Education Policy | Post Primary | Preschool | Primary | Tertiary | Search

 


Millions Paid By Taxpayers Sign of Things To Come


2 November 2012
Immediate Release

Millions Paid By Taxpayers To Bail Out Wanganui Collegiate A Sign Of Things To Come With Failing Charter Schools, NZEI says

The Government’s decision today to integrate Wanganui Collegiate into the state school network - costing taxpayers at least $3.8 million - is a warning about the potential costs of charter schools, NZEI Te Riu Roa says.

NZEI National Secretary Paul Goulter says the Government’s proposed charter schools are effectively taxpayer-funded private schools. They can be run for profit and will have fixed-term contracts, setting out financial and student achievement targets, with the Government.

The Government has argued that charter schools’ fixed-term contracts will make them more accountable because if they fail they will simply be taken over by the State, or closed down. However, the Government has failed to release information about the risks and costs this may bring to the taxpayer. Under legislation currently before Parliament, the Government will allow charter schools to be exempt from the Official Information Act, so the true costs may never be known.

Paul Goulter says the Minister has described the process at Wanganui Collegiate as a “difficult and drawn out” one, but has omitted to detail the costs to the taxpayer already. Public documents and Official Information Act requests show the Government allocated $3 million allocated in Budget 2012, on top of $800,000 which had already been paid to keep the school afloat. The school has also been receiving $554,740 annually via the private school per pupil subsidy. Paul Goulter says the Minister should make clear what the total cost of Wanganui Collegiate to the public purse would be, and should be equally transparent about charter schools costs in future.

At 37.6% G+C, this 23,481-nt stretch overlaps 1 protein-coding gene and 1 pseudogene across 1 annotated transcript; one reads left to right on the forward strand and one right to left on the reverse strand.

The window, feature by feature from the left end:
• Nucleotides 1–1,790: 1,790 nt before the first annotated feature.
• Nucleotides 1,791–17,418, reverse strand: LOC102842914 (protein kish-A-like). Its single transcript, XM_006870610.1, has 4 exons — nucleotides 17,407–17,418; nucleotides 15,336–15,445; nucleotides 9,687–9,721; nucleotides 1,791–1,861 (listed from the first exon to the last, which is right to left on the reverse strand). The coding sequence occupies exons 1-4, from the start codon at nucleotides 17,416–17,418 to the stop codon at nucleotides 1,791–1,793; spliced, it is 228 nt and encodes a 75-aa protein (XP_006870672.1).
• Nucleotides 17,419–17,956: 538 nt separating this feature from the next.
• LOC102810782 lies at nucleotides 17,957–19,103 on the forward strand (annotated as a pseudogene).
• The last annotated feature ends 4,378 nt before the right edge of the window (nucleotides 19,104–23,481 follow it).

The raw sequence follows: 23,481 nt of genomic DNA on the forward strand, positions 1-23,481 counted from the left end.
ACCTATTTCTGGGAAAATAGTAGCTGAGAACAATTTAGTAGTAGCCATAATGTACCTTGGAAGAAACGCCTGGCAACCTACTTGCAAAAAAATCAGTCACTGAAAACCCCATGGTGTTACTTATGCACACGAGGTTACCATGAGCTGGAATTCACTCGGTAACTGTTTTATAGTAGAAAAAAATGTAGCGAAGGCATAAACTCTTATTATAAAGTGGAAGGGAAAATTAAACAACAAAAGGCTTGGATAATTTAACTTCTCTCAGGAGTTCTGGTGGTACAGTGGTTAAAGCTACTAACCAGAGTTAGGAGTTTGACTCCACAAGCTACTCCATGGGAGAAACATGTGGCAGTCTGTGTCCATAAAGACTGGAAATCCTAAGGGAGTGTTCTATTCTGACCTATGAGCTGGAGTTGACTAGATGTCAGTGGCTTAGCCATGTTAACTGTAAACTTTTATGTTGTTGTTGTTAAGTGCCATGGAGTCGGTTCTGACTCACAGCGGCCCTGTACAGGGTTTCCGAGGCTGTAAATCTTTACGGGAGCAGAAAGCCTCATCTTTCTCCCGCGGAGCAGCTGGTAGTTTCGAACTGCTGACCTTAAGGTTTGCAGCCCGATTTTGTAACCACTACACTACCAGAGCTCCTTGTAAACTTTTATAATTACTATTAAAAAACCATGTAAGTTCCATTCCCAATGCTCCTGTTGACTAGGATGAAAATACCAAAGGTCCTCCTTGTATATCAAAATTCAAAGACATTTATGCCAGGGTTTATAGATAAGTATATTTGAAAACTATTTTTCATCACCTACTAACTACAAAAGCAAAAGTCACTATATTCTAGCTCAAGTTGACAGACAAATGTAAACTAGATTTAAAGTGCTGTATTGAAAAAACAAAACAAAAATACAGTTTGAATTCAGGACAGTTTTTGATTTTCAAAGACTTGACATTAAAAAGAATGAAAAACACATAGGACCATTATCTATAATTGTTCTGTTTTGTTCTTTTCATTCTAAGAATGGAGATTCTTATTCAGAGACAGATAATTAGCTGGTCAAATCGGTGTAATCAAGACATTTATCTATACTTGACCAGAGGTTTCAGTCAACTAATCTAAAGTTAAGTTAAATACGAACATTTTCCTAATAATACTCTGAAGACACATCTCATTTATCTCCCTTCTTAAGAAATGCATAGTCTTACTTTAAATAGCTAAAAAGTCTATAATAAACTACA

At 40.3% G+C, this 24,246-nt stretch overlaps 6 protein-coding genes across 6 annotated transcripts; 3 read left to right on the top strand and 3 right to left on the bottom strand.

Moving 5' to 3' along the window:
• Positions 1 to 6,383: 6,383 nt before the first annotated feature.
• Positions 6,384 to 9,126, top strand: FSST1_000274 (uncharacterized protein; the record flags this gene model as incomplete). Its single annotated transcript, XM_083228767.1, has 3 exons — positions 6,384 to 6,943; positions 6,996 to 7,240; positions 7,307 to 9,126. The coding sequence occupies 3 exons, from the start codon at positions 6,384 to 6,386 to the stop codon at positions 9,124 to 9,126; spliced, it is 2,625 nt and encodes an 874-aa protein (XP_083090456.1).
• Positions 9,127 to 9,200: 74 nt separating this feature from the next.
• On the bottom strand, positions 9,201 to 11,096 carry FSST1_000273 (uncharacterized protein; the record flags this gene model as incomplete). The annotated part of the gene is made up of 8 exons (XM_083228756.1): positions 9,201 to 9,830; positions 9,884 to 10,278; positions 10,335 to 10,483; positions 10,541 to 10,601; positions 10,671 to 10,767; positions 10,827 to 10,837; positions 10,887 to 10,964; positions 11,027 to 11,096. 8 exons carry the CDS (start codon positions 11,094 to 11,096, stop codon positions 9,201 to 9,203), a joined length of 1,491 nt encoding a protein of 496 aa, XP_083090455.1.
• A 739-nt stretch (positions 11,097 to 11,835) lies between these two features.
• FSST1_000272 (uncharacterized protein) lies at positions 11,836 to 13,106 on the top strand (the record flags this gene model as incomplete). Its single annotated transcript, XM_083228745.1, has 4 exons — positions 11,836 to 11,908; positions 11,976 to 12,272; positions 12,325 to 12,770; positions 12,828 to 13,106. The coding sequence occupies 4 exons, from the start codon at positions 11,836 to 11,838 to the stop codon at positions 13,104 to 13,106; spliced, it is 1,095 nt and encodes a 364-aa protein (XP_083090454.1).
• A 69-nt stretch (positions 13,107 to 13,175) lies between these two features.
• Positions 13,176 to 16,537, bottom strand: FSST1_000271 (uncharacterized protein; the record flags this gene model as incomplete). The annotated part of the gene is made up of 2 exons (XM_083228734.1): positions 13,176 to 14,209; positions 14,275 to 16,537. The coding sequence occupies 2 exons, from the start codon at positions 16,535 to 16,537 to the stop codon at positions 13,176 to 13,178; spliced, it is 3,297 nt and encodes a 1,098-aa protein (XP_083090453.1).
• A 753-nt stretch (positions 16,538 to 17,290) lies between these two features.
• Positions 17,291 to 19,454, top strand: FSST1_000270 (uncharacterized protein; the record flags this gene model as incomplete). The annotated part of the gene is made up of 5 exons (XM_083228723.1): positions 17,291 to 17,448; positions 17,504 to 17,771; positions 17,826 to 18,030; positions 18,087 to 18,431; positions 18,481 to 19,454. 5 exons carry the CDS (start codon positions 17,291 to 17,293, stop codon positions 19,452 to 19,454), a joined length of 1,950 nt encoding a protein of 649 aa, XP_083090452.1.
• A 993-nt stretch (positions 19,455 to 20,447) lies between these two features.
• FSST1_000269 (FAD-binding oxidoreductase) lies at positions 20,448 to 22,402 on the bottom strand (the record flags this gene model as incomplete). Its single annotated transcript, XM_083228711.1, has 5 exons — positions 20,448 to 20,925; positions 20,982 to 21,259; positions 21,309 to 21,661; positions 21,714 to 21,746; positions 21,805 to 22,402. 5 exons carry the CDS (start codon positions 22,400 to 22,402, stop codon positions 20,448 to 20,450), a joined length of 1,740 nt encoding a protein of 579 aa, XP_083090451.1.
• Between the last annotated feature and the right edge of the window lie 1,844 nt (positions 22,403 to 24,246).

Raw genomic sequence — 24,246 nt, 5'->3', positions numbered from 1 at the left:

ENDS

© Scoop Media

 
 
 
 
 
Culture Headlines | Health Headlines | Education Headlines

 

Flagging Enthusiasm: Gareth Morgan Announces Winner Of $20k Flag Competition

The winner of the Morgan Foundation’s $20,000 flag competition is “Wā kāinga / Home”, designed by Auckland based Studio Alexander. Economist and philanthropist Gareth Morgan set up the competition because he had strong views on what the flag should represent but he couldn’t draw one himself. More>>

ALSO:

Books: The Lawson Quins Tell Their Incredible Story

They could have been any family of six children – except that five of them were born at once. It will come as a shock to many older New Zealanders to realise that Saturday July 25 is the Lawson quintuplets’ 50th birthday. More>>

Scoop Review Of Books: Wartime Women

Coinciding as it does with the movie Imitation Game which focusses on Alan Turing breaking the Enigma code in Hut 6 at Bletchley Park (“BP”), this book is likely to attract a wide readership. It deserves to do so, as it illustrates that BP was very much more than Turing and his colleagues. More>>

Maori Language Commission: Te Wiki O Te Reo Māori 2015

The theme for Māori Language Week 27 July – 2 August 2015 is ‘Whāngaihia te Reo ki ngā Mātua’ ‘Nurture the language in parents’. It aims to encourage and support every day Māori language use for parents and caregivers with children” says Acting Chief Executive Tuehu Harris.. More>>

ALSO:

Live Music: Earl Sweatshirt Plays To Sold Out Bodega

The hyped sell-out crowd had already packed themselves as close as they could get to the stage before Earl came on. The smell of weed, sweat and beer filled Bodega – more debauched sauna than bar by this point. When he arrived on stage the screaming ... More>>

Get More From Scoop

 
 

LATEST HEADLINES

 
 
 
 
Education
Search Scoop  
 
 
Powered by Vodafone
NZ independent news